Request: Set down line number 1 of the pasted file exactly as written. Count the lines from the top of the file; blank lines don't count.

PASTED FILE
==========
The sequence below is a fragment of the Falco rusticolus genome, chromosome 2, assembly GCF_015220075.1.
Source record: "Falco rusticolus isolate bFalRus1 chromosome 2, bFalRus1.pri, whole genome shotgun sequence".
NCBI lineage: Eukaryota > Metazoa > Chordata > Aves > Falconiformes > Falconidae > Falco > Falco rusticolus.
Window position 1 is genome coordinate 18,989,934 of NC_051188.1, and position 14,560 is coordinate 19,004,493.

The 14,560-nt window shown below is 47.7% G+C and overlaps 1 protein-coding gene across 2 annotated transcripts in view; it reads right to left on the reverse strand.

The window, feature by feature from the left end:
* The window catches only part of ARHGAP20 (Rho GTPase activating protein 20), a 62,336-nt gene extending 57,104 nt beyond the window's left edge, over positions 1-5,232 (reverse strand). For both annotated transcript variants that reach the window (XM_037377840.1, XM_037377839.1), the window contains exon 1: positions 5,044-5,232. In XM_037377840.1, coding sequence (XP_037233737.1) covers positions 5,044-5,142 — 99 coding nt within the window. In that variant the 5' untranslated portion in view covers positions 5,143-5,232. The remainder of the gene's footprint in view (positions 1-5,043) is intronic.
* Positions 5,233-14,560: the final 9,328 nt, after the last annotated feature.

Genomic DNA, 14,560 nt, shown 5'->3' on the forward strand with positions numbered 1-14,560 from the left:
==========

The sequence below is a fragment of the Falco rusticolus genome, chromosome 2, assembly GCF_015220075.1.